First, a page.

Portage High School sees positive results after banning phones in class

Published: Sep. 11, 2018 at 8:45 PM CDT
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It has been a year since Portage High School implemented a new cell phone policy that bans cell phones from the classroom, hallways, and bathrooms.

Portage High School Principal Robin Kvalo said the policy change was sparked by teachers, and teachers are pleased with the results of the ban.

"My teachers said at the end of last year when I surveyed them, its the best policy that we've ever implemented in the high school," Kvalo said. "They finally feel like they can teach and not have to worry about who is on their phone, or texting someone or just playing a game and they really feel like the students are more attentive now."

Students are required to place their phone in their lockers during class. They are allowed to check their phones between periods, and can also have them at lunch. Kvalo said parents have also responded positively, and that parents don't feel too disconnected from their child, since they can still communicate at lunch.

"Parents are getting very used to having access to their children 24/7. Sometimes they send them a text message, and they like the idea that they are able to check their phone. They certainly have it at lunch time, before and after school."

Further, she said some parents have insisted the school hold onto their child's confiscated phone.

"We've had a number of parents, who, when their student or their child has had their cell phone taken because they did bring it into the classroom, when they've come to pick it up, they've said 'you can keep it,' because they shouldn't have had it in the classroom," Kvalo explained.

The most pleasantly surprising effect Kvalo has noticed from the change is in the students' mental health.

"We found that it was this device that, for some of our students, caused anxiety - might lead to some of the depression we've seen in students, the mental health issues. Because they are beginning to define themselves by this social media presence," Kvalo said.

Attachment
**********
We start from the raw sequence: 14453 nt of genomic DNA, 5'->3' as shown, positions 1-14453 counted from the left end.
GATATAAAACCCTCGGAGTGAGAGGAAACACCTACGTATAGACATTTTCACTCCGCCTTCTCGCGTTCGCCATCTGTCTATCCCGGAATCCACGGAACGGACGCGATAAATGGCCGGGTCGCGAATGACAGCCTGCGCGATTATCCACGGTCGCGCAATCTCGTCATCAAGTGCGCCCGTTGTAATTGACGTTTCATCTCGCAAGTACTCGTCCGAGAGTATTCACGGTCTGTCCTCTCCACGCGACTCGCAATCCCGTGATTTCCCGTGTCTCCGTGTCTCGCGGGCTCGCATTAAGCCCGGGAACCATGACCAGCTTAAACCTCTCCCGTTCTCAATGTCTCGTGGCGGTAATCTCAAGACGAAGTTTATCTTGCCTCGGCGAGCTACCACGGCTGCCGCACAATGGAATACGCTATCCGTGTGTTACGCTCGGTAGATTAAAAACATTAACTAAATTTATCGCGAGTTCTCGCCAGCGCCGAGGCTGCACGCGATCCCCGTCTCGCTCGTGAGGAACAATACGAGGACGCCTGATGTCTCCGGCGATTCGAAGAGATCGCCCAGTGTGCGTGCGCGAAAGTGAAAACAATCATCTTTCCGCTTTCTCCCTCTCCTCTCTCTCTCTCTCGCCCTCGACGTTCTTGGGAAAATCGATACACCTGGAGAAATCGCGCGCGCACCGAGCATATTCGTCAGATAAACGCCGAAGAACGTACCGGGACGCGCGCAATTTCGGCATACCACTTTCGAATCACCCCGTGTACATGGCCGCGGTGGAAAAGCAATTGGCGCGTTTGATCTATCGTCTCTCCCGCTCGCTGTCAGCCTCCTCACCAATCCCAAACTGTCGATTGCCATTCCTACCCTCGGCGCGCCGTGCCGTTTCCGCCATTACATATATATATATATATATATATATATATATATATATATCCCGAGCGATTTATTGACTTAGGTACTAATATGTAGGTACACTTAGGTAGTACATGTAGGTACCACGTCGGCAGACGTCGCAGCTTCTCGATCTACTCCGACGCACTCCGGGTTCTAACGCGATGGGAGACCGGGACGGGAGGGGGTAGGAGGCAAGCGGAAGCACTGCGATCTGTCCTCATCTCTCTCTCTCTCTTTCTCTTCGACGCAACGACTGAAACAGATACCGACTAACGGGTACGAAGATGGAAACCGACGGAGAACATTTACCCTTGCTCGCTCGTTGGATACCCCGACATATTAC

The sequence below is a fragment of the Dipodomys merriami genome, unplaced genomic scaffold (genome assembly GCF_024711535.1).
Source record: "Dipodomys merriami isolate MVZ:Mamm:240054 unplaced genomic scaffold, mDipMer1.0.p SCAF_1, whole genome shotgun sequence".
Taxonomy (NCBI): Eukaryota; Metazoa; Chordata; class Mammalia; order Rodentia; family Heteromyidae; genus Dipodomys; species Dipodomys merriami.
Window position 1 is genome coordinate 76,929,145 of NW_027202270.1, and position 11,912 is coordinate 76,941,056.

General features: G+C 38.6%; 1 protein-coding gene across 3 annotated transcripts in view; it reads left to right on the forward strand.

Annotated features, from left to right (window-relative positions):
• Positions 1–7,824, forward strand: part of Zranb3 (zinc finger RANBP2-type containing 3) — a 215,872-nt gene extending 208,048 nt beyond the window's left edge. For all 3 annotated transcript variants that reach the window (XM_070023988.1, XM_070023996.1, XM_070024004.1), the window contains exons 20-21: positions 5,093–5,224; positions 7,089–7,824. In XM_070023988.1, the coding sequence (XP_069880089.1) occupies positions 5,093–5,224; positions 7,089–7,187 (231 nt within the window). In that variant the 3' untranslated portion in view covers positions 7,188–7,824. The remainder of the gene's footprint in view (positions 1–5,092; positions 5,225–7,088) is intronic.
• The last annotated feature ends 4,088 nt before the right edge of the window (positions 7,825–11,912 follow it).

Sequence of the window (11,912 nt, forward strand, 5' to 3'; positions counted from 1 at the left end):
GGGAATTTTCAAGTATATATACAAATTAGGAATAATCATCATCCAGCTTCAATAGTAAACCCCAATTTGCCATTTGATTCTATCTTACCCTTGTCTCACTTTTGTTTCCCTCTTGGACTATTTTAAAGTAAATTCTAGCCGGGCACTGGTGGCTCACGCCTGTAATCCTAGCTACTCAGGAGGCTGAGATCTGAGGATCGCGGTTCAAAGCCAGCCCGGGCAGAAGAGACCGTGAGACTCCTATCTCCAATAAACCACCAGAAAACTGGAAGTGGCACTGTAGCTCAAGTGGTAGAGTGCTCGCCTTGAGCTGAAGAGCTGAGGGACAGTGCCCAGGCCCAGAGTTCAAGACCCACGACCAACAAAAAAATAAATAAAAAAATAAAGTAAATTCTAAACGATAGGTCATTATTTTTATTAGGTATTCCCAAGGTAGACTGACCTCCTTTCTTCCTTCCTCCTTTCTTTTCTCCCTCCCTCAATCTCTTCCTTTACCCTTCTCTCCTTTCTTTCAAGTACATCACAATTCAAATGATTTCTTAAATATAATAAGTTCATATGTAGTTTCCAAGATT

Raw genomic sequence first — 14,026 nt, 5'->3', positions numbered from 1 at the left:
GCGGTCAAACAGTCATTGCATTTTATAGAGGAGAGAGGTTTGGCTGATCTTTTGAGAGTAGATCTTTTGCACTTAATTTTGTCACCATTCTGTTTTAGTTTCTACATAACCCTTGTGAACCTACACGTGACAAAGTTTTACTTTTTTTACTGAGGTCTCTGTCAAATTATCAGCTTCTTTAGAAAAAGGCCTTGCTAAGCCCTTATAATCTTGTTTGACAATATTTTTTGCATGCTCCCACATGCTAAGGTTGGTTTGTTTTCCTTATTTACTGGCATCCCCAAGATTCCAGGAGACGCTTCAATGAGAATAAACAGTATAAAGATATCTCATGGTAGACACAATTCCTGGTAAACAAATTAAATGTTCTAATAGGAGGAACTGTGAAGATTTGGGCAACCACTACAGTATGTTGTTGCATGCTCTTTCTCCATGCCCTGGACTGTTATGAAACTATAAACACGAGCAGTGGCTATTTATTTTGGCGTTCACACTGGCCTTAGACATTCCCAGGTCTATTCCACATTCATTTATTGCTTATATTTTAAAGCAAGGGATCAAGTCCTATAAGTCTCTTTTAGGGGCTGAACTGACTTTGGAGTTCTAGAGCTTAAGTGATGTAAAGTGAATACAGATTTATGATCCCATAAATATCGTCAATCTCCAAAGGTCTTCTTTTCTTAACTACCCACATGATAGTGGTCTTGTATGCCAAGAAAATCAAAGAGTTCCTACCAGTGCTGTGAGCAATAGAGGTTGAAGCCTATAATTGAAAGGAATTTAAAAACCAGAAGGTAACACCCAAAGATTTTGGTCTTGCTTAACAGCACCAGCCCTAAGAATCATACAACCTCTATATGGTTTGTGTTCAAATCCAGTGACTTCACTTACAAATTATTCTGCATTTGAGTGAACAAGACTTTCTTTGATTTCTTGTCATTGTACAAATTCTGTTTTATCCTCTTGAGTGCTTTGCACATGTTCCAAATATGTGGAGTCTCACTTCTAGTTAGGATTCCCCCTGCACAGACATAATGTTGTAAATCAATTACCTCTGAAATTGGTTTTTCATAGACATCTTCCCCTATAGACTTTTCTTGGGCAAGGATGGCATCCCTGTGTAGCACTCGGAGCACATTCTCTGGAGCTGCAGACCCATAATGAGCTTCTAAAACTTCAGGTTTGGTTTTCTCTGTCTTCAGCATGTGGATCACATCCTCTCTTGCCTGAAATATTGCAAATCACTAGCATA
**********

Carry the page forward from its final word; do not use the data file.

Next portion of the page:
Even though some students have gone as far as bringing a 'dummy phone' to class to turn in if caught on their phone, other students feel a weight has been lifted while in school.

"We had students come up to us last year who said they finally feel relieved- that they're not worried about who is Snapchatting, what's on Facebook, what's on Instagram. They're getting a break. So we really do feel like it might be helping with some of the anxiety and the mental health issues that are going on."

The effect also transcends into a noticeable decrease in cyber-bullying.

"We used to call Mondays 'Facebook Mondays' because over the weekend, you'd get that bullying over the social media. So then on Monday, they would continue it when they were in the class with those phones, and that has reduced dramatically," Kvalo said. "I'm not saying there's not bullying going on on social media, unfortunately students are still not using it the way they should."

The policy change has also grabbed the attention of school districts across the county, Kvalo said. Schools from Vermont to California have personally reached out to her to hear the results of the change.

"I have had probably 25 calls from around the country asking about the cell phone policy- how did you implement it, what was it driven by, hows it going, because our school board, our teachers, our parents want to see us go to a policy like that."

Kvalo emphasized that it was the teachers that brought the issue to her attention, and that the change was truly voted on and driven by, her teaching staff.

"It is the best thing I've done for kids in my career, and I'm on 25th year of doing this job, she said. "I am so proud that my school took the step last year to take cell phones out of the classroom so that our kids can focus on learning."